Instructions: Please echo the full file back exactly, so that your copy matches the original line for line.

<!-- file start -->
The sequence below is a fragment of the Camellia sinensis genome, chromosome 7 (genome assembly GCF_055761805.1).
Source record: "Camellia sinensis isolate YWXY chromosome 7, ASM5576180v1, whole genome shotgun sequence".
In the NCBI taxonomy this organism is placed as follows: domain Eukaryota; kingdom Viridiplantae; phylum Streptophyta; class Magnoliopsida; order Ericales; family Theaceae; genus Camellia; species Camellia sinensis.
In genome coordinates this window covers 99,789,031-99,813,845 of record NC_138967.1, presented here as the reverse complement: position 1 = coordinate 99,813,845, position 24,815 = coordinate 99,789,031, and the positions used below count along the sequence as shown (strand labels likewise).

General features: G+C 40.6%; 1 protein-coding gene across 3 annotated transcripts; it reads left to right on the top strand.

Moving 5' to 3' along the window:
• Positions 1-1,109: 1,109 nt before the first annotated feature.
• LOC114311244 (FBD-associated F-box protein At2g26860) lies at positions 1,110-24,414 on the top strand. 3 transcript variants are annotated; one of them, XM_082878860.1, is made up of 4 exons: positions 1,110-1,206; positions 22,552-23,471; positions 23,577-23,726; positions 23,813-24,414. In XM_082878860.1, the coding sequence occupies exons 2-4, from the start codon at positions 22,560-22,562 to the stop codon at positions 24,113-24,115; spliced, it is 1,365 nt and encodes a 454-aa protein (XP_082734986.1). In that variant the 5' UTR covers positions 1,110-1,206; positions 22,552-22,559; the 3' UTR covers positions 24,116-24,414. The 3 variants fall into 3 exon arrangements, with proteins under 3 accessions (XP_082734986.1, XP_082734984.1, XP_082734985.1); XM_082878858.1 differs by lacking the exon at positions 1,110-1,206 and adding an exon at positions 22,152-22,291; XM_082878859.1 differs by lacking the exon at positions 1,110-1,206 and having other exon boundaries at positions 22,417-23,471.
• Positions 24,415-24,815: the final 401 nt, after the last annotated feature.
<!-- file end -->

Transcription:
The sequence below is a fragment of the Camellia sinensis genome, chromosome 7 (genome assembly GCF_055761805.1).
Source record: "Camellia sinensis isolate YWXY chromosome 7, ASM5576180v1, whole genome shotgun sequence".
In the NCBI taxonomy this organism is placed as follows: domain Eukaryota; kingdom Viridiplantae; phylum Streptophyta; class Magnoliopsida; order Ericales; family Theaceae; genus Camellia; species Camellia sinensis.
In genome coordinates this window covers 99,789,031-99,813,845 of record NC_138967.1, presented here as the reverse complement: position 1 = coordinate 99,813,845, position 24,815 = coordinate 99,789,031, and the positions used below count along the sequence as shown (strand labels likewise).

General features: G+C 40.6%; 1 protein-coding gene across 3 annotated transcripts; it reads left to right on the top strand.

Moving 5' to 3' along the window:
• Positions 1-1,109: 1,109 nt before the first annotated feature.
• LOC114311244 (FBD-associated F-box protein At2g26860) lies at positions 1,110-24,414 on the top strand. 3 transcript variants are annotated; one of them, XM_082878860.1, is made up of 4 exons: positions 1,110-1,206; positions 22,552-23,471; positions 23,577-23,726; positions 23,813-24,414. In XM_082878860.1, the coding sequence occupies exons 2-4, from the start codon at positions 22,560-22,562 to the stop codon at positions 24,113-24,115; spliced, it is 1,365 nt and encodes a 454-aa protein (XP_082734986.1). In that variant the 5' UTR covers positions 1,110-1,206; positions 22,552-22,559; the 3' UTR covers positions 24,116-24,414. The 3 variants fall into 3 exon arrangements, with proteins under 3 accessions (XP_082734986.1, XP_082734984.1, XP_082734985.1); XM_082878858.1 differs by lacking the exon at positions 1,110-1,206 and adding an exon at positions 22,152-22,291; XM_082878859.1 differs by lacking the exon at positions 1,110-1,206 and having other exon boundaries at positions 22,417-23,471.
• Positions 24,415-24,815: the final 401 nt, after the last annotated feature.